The Two Worst Enemies Every Writer Faces
Episode #2 of the course How to build a strong writing habit by Frank McKinley
Welcome to lesson two, fellow writer!
In the first lesson, we saw a few things that block writers. Now let’s uncover the forces that drive those assumptions: perfectionism and procrastination.
Perfectionism drives you to dot every i and cross every t. It leads you to obey all the rules, whether they’re generally accepted or self-imposed. It makes you think that if you get everything right, things will work out as they should.
The fear that it won’t lead to procrastination. If you don’t take risks, you can’t fail. But if you hold back, you can’t succeed, either.
See how powerful these forces are?
Let’s take away their power with three simple strategies.
Find Time to Write Even If You’re So Busy You Can’t Breathe
Perfectionism leads us to believe writing is a mystical experience.
You invite the muse by:
• brewing coffee
• decorating your office
• setting aside a golden hour where no one can disturb you
All that is great, but it’s not required.
Got 15 minutes on your lunch hour? Rant into your smartphone. Use your thumbs or a portable keyboard. Write into Apple notes, Google docs, or your favorite digital notepad.
Set a prompt and make three points. Then recap. You’re done!
Grab enough spare moments and you can write a book manuscript this year.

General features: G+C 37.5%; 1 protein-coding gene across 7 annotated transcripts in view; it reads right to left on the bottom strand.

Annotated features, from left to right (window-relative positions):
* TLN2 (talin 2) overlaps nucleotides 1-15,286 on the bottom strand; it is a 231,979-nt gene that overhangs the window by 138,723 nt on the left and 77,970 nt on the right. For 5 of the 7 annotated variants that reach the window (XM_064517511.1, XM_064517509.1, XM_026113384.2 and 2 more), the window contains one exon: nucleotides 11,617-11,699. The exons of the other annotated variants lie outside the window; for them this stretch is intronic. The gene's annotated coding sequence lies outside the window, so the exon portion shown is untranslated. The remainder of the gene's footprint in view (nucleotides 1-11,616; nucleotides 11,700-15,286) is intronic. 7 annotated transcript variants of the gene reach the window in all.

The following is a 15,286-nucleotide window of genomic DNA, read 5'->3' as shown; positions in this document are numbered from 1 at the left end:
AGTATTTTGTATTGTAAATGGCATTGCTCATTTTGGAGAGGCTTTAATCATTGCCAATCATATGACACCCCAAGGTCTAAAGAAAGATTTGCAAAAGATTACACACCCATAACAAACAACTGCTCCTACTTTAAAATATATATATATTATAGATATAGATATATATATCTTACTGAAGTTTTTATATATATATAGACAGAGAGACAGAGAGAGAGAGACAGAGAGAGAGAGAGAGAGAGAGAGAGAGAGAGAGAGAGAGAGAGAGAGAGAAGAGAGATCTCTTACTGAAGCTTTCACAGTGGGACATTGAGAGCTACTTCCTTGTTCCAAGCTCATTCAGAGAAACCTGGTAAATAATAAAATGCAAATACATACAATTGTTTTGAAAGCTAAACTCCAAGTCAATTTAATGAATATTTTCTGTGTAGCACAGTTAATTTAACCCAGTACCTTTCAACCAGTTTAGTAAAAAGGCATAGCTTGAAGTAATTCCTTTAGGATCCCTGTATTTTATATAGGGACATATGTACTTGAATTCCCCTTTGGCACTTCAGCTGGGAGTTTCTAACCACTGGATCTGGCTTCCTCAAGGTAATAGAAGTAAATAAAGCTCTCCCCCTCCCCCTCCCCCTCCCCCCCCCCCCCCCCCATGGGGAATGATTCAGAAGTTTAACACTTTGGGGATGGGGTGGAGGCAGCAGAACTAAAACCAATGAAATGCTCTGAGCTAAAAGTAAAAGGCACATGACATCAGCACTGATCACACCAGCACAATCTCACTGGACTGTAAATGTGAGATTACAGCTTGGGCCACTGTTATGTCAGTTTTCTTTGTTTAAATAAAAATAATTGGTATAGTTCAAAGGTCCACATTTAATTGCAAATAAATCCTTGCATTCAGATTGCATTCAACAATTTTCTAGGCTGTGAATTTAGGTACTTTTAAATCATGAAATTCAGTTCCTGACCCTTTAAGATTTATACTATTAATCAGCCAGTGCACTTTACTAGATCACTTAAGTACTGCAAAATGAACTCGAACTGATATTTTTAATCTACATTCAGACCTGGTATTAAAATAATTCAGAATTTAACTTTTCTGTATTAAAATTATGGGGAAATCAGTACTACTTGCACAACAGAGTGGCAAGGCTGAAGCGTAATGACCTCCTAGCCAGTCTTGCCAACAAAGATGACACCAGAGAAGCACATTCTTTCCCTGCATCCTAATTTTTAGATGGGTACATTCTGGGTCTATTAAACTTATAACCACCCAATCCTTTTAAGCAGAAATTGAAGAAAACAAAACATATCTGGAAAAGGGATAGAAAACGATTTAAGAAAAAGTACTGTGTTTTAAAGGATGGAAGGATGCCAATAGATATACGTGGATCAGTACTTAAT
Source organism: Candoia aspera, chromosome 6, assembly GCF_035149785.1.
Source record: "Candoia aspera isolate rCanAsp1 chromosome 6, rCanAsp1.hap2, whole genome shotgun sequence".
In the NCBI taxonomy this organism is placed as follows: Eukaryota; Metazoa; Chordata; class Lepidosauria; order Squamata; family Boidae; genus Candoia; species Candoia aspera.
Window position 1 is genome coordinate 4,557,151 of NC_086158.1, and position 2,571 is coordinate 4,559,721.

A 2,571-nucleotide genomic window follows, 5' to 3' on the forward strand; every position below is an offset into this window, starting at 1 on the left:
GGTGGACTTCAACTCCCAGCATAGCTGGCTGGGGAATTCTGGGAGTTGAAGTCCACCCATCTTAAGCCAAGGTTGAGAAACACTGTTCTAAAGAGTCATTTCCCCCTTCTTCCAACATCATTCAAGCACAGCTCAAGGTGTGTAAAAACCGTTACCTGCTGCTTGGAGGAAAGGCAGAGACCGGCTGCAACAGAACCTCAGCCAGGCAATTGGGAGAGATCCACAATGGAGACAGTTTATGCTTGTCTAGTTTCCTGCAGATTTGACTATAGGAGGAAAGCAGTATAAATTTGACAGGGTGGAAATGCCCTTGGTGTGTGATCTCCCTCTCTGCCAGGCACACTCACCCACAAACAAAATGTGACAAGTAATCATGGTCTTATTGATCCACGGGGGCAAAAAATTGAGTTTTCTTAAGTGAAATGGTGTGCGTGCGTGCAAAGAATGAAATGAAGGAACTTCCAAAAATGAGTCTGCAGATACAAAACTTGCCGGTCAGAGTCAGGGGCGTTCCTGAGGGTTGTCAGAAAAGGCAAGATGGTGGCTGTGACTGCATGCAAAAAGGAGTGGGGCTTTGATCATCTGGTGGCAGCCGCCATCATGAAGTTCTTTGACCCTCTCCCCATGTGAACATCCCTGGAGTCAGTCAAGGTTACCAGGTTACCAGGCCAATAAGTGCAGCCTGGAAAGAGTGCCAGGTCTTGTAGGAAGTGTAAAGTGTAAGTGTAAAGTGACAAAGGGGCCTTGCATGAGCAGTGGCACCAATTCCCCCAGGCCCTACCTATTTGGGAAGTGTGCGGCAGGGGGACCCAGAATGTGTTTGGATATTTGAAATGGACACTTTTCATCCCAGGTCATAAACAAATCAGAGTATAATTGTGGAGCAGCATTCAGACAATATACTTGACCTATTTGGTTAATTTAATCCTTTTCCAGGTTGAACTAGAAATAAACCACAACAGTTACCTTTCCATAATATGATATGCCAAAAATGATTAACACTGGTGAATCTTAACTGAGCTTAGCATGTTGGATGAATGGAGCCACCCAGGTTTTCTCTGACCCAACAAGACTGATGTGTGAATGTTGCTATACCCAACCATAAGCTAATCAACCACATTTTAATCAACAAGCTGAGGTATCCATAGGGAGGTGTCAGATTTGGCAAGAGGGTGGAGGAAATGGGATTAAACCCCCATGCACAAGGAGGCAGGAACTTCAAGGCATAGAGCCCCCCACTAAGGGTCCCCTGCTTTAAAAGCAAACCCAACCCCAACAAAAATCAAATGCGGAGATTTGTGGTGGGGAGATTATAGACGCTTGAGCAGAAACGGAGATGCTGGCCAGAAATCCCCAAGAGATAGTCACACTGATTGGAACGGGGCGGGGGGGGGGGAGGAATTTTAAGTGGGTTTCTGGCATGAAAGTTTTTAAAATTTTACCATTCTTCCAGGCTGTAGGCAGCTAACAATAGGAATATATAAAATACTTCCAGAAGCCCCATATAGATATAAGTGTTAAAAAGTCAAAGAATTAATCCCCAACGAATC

Lower Your Standards
Your favorite writers make it look so easy.
What you don’t see are the ugly first drafts, the countless rounds of editing, and the doubts.
Throw out the rules. Invite bad words. You can always edit the mess later.
You can’t edit what you don’t write.
Suspend judgment until you’re done writing. If others smile when you tell them about your idea, go for it. Save the critic for when it will do the most good.
No writing is perfect. Your favorite book has errors. Look hard enough and you’ll find them. The work that gets published is writing that is finished.
You can finish, can’t you?
Don’t let perfectionism lock your words away.
When you lower your standards, you raise the standards that matter. You will be writing, habitually. And with more practice, you’ll get better.
I’d say that’s better than perfect.
Quit Worrying about What Your Friend Think
Your friends may support you, but they probably won’t buy your books.
Quit worrying about what your friends think. If you want to grow as a writer, share your work with the people you can help. If that’s friends, great. If not, who cares? At work, your friends don’t buy from you. Get over it. Serve the people who can enjoy what you do. Your wisdom is for them.
Devoted readers who pay to read your writing are all the approval you need.
Do This Now
To write every day, you’ll need something to write about.
Pick your five favorite topics. If you’re not sure what those are, think about where your mind goes when you’re bored.
See any patterns?
Write those down.
When you go with that flow, your inner genius will come out. You’ve already invested time in these topics. You’ve thought through problems and come up with solutions. You’ve asked “what if” and explored the possibilities.
It’s time to mine that gold.
In the next lesson, we’ll tackle procrastination head on. Until then, get your pen ready!
Write your heart out,
Writing Fiction: A Guide to Narrative Craft by Janet Burroway, Elizabeth Stuckey-French, and Ned Stuckey-French
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